Mercer will integrate its proprietary environmental, social and governance (ESG) ratings across all of its manager-search and performance data, cementing ESG as a key investment consideration.
The consultant rates more than 20,000 strategies, oversees more than $5 trillion of assets under advice and has $60 billion in its multi-manager products.
Mercer has led the consulting industry on standalone ESG ratings and will now integrate those factors across its ratings process.
About 10 per cent of the strategies rated by the consultant receive an A rating, or recommendation status. Of these, 80 per cent have an ESG rating.
Separately it rates 5000 investment strategies on ESG factors, with 9 per cent receiving the top ESG rating.
Rich Nuzum, president and global business leader for Mercer Investment Management, says the move is a response to client demands, particularly from sovereign wealth funds, which want an objective approach to comparing strategies and asset classes over time.
“For managers, it encourages reporting on ESG but that is an indirect outcome. The main thing was we wanted an objective approach that applies across strategies,” he says. “This creates an incentive and dynamic around that.”
By providing the ESG research as part of its client communication, Nuzum says Mercer is enabling smaller clients – who may not be able to afford the dedicated resources necessary for ESG – to benefit.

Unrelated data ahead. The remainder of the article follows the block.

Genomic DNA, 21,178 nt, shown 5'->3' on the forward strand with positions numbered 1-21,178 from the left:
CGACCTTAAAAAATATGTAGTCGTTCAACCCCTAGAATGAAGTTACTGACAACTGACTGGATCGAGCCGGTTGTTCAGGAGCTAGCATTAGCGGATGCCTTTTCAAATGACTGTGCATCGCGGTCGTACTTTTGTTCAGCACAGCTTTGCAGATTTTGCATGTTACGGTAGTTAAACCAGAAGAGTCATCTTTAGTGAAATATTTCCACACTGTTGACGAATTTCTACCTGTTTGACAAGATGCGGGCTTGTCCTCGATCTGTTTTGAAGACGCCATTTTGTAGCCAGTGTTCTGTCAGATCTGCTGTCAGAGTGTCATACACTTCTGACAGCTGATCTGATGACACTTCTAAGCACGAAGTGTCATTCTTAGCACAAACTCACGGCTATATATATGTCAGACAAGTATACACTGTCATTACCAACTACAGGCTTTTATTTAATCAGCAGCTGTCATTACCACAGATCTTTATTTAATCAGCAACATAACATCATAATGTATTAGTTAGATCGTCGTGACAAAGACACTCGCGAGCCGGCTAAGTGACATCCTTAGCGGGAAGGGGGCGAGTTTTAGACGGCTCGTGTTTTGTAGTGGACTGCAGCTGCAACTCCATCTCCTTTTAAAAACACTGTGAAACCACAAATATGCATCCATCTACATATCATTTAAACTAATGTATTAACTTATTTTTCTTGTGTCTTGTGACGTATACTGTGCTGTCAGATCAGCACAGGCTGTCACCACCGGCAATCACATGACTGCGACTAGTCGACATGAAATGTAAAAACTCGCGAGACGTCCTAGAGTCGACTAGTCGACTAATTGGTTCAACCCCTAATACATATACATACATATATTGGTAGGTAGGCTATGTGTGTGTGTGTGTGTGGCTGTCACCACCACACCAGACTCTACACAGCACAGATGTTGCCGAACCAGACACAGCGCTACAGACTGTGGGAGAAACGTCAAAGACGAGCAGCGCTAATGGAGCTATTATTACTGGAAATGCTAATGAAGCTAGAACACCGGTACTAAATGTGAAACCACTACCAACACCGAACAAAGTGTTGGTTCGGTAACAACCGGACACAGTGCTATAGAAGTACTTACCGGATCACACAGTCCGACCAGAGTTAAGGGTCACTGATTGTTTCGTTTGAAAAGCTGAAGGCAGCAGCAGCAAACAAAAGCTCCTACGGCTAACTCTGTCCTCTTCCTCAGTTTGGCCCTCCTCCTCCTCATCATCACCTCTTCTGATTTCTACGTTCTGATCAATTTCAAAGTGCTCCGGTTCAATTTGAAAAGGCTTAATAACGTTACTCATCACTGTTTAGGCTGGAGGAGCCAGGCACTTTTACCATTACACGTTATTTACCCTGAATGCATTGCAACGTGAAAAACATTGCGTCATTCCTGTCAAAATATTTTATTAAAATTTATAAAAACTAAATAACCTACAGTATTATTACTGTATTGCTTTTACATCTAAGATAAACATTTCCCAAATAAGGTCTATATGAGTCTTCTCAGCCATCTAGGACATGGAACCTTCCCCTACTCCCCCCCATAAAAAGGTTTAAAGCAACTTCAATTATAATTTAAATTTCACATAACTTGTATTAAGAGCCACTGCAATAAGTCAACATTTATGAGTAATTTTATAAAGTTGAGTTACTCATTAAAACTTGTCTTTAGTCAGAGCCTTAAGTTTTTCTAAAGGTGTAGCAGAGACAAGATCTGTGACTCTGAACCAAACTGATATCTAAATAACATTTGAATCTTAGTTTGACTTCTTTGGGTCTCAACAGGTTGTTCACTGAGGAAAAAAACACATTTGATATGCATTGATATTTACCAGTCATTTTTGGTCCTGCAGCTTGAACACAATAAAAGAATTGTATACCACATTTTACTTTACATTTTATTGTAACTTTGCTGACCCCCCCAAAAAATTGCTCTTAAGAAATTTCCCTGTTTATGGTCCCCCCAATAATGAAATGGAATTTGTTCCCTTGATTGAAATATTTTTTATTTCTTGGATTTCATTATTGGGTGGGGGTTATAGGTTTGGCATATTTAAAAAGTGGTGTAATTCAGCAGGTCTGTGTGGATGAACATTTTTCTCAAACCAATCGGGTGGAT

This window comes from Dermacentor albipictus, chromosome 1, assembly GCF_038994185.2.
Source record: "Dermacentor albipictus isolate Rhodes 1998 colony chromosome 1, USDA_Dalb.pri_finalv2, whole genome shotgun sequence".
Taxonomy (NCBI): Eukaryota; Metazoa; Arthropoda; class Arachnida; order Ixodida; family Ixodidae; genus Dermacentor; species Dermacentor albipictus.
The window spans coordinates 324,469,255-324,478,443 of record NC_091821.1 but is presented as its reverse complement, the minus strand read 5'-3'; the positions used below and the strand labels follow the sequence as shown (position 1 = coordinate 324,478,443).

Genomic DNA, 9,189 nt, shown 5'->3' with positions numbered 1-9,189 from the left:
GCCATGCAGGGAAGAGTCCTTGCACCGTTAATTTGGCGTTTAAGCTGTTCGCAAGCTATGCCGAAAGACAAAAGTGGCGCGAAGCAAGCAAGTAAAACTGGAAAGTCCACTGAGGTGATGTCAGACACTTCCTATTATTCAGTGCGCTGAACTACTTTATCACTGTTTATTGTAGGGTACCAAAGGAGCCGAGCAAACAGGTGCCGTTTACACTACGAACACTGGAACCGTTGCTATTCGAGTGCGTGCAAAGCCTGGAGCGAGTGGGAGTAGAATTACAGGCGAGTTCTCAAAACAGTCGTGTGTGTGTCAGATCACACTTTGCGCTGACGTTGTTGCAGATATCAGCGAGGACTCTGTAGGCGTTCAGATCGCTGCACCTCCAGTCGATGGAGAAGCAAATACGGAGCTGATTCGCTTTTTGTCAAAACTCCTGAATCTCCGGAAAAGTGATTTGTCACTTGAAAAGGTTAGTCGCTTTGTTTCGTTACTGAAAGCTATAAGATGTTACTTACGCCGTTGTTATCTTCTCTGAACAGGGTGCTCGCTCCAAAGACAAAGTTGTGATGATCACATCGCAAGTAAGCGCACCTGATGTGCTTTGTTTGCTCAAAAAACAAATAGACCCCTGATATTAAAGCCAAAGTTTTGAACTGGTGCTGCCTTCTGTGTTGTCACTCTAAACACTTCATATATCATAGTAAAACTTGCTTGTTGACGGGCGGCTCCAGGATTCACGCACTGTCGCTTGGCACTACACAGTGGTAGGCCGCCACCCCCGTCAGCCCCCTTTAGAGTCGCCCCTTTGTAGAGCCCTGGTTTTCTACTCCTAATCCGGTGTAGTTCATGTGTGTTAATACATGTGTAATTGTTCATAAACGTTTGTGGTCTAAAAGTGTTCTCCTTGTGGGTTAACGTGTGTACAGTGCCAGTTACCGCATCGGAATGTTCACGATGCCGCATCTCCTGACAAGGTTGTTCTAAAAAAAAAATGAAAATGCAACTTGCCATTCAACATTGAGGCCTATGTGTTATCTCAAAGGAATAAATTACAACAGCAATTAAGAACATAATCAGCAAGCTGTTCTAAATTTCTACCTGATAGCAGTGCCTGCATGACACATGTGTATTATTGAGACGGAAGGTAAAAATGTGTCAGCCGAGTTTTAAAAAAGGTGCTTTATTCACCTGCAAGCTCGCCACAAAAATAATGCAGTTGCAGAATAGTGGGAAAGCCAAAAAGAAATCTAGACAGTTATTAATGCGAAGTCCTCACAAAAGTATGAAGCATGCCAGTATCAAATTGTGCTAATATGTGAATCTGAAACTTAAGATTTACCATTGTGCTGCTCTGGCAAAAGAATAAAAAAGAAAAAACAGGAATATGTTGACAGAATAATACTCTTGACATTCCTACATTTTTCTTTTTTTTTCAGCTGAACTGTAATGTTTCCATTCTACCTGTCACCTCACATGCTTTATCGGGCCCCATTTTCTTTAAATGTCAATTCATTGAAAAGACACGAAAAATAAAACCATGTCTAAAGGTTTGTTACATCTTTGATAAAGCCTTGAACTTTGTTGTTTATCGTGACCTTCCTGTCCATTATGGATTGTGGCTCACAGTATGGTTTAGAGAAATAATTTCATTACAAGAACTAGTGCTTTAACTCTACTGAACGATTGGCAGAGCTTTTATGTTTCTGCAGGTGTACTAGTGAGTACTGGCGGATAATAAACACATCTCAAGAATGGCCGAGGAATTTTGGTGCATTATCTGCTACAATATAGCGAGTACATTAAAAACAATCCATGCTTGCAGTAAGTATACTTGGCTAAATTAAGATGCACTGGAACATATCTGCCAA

Mercer has spent time and money on training its research analysts on ESG factors. While the consultant has a separate ESG research team that focuses primarily on policy and strategy, the ESG ratings are incorporated in the research process conducted by all analysts.
“The manager-research team integrates ESG into its research process, and we expect managers to do the same,” Nuzum says.
“ESG factors are different from financial-statement analysis but most analysts would also look at other things as well and many have been considering corporate governance factors for years. I don’t buy the argument for a second that a manager needs different skills to analyse ESG.”
He says many analysts have been considering ESG factors, such as political and regulatory risk, in their risk and return considerations for many years.
“There are lots of things that are not in financial statements that process needs to look at.”
Nuzum believes there is ESG alpha at the individual strategy level, but is also focused on a more universal ownership argument.
“Most clients own a proportion of the global economy. A focus on ESG factors can get management teams to take these externalities, such as treatment of employees or child labour, into account. If there is improvement at individual companies, the compounded effect is felt across overall GDP growth,” he says. “There is alpha at the individual strategy level but there will also be higher expected returns to most asset classes if universal owners get company management teams to behave better, everyone’s returns will go up. There will be a higher beta.”
Mercer looks at ESG ratings across the generation of investment ideas, construction of portfolios, implementation of active ownership practices through voting and engagement, and the demonstration of a firm-wide commitment to ESG issues.